1st c. BC - Eladipattam, 7th - 10th c. AD - Arivar-Koil
Some of the best cave paintings of medieval India are located in Sittanavasal Cave in Tamil Nadu. This rock-cut Jain monastery contains artwork comparable to famous murals in Ajanta Caves and Bagh Caves. Paintings were made in frescoe technique.
Sittanavasal rock-cut cave is located on prominent rock which rises up to 70 m high over the surrounding plain. This site is very rich with exciting archaeological monuments.
The name "Sittanavasal" has several explanations. One states that this is a distorted version of "chir-ran-nal-vaa-yil" meaning in Tamil language "the abode of great saints". Another states that this was a suburb of Annalvayil (chiru-annal-vaayil - "smaller Annalvayil".
The painted rock-cut temple is newcomer in the the ancient Jain centre of Sittanavasal. To the south, on the top of the hill there is another, natural shelter known as Eladipattam (also Ezhadippattam). It served as a Jain shelter since 1st century BC.
Eladipattam got its name from seven holes cut in the rock - they serve as steps to ascend the shelter. Inside this cave there are seventeen polished stone berths aligned into rows, each with a raised part - most likely these were beds for Jains with "stone pillows".
The largest of these ascetic beds contains inscription in Brahmi script, Tamil language from 1st century BC. Some more inscriptions in Tami language are from much later time - 8th century AD. These inscriptions name mendicants - monks, for example - Tolakunrattu Kadavulan, Tirunillan, Tiruppuranan, Tittaicbaranan, Sri Purrnacandlan, Nityakaran Pattakali. Most likely these people spent their lives in isolation in this hill.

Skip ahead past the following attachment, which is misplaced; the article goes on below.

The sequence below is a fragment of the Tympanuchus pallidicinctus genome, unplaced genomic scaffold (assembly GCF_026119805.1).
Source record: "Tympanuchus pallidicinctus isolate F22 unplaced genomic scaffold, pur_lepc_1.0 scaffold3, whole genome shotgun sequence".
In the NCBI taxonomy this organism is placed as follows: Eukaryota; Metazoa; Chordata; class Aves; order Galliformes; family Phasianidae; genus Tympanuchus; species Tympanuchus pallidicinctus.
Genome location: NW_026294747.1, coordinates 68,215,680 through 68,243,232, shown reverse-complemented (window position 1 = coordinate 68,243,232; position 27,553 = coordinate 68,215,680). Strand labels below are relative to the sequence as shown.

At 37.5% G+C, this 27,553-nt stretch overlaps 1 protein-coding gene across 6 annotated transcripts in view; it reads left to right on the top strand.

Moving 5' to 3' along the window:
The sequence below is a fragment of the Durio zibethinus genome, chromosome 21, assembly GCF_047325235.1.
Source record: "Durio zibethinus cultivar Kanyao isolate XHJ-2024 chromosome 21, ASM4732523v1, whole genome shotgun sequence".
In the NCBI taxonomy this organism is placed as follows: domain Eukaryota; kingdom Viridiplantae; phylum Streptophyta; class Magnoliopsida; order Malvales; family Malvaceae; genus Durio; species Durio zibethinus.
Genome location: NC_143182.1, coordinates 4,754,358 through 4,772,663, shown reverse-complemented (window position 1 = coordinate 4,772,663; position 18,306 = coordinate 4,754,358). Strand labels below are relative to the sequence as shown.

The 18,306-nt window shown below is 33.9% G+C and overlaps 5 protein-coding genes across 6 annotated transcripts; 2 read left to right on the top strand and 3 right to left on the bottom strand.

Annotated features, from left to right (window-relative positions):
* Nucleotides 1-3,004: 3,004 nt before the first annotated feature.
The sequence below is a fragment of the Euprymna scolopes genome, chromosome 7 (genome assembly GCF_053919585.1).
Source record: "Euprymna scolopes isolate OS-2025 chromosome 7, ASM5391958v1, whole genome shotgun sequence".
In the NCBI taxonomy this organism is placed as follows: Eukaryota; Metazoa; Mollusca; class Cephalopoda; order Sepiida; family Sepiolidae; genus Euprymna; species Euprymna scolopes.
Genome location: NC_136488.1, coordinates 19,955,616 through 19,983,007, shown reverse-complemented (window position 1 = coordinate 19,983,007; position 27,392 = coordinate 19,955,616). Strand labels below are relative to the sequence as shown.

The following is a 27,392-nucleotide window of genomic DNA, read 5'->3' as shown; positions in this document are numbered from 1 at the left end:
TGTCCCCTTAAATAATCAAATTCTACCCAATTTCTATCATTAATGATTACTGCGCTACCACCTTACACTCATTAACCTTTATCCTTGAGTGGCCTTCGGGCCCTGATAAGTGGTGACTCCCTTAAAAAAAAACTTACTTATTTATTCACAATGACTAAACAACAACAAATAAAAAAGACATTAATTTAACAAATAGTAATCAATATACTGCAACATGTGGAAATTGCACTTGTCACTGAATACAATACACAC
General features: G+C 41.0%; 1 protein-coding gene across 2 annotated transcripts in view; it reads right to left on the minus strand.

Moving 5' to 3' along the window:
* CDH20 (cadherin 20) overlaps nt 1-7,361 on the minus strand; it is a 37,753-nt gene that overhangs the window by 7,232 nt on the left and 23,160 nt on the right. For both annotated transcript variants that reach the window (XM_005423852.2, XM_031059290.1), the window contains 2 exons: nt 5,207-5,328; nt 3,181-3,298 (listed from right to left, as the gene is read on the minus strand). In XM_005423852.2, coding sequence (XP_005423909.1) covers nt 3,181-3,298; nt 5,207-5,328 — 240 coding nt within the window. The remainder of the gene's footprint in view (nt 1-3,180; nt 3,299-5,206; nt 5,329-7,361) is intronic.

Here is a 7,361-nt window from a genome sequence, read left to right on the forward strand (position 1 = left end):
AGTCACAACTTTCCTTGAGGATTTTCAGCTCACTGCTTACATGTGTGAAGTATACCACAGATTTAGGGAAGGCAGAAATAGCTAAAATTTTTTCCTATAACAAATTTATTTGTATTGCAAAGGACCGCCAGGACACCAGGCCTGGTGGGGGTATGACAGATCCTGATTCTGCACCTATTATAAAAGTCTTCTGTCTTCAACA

Eladipattam served as a site of very severe penance - kayotsarga (meditation in standing posture until salvation) and sallekhana (fasting until death).
Unfortunately most ancient inscriptions are covered with recent writings of vandals.
This stone shelter continued to be the "Holy Sramana Abode" until 7th - 8th century AD.
The famous paintings are located in later rock-cut temple named Arivar-Koil (temple of the Arhats) in north-western side of rock. This temple has been cut in rock in 7th - 9th c. AD.
Facade of temple is simple, with four rock-cut columns and one pilaster to the right. This construction is new, from 20th century, built using the details from other monuments of architecture.
Temple consists of forepart - and hall - ardha mandapam (Ardhamandapam) and a smaller cell - sanctum sanctorum (garbha griham) - at the rear wall. It seems that in Pandya times there was added also another forepart - mukha mandapam, which later collapsed.
Forepart contains inscription on the right side - Tamil inscription with 17 lines. It tells about Jain Ilan-Gautaman who repaired or renovated the ardha-mandapam during the reign of king Srimaran-Srivallabhan (815 - 862 AD).
After several steps one passes by two columns and enters the ardha mandapam. It is 7 m wide and 2.3 m deep. Ceiling is approximately 2.6 m high. Left wall of this hall contains image of Parsvanatha (23rd Thirtankara), right wall - image of acharya - Jain teacher.
At the rear wall, after several steps one reaches another chamber - garbha griham.
Hall contains the main treasure of this monument - ancient paintings on ceilings and top part of columns. Paintings are also on the ceiling of garbha griham.
Originally whole interior of the temple including the sculptures, was plastered and painted. Unfortunately the paintings on the walls have been lost.
Temple and paintings in it were noticed in early 20th century by S.Radhakrishna Iyer, local historian and he described this wonderful discovery in a book devoted to interesting sites of his region. Wider scientific community though learned about frescoes later, after 1920.
Most paintings are made in Pandyan period - 9th century AD.
Central and most important drawing is a pond with lotuses, flowers in the pond are collected by monks, ducks, swans, fishes and animals in the pond. This scene shows Samava-sarana - important scene in Jain religion. Samava-sarvana is special, beautiful audience hall where Tirthankaras (great liberated souls in Jain religion) delivered sermons after they reached realisation (kevala-gnana). Bulls, elephants, apsaras and gods gathered in this audience hall to witness this grand scene.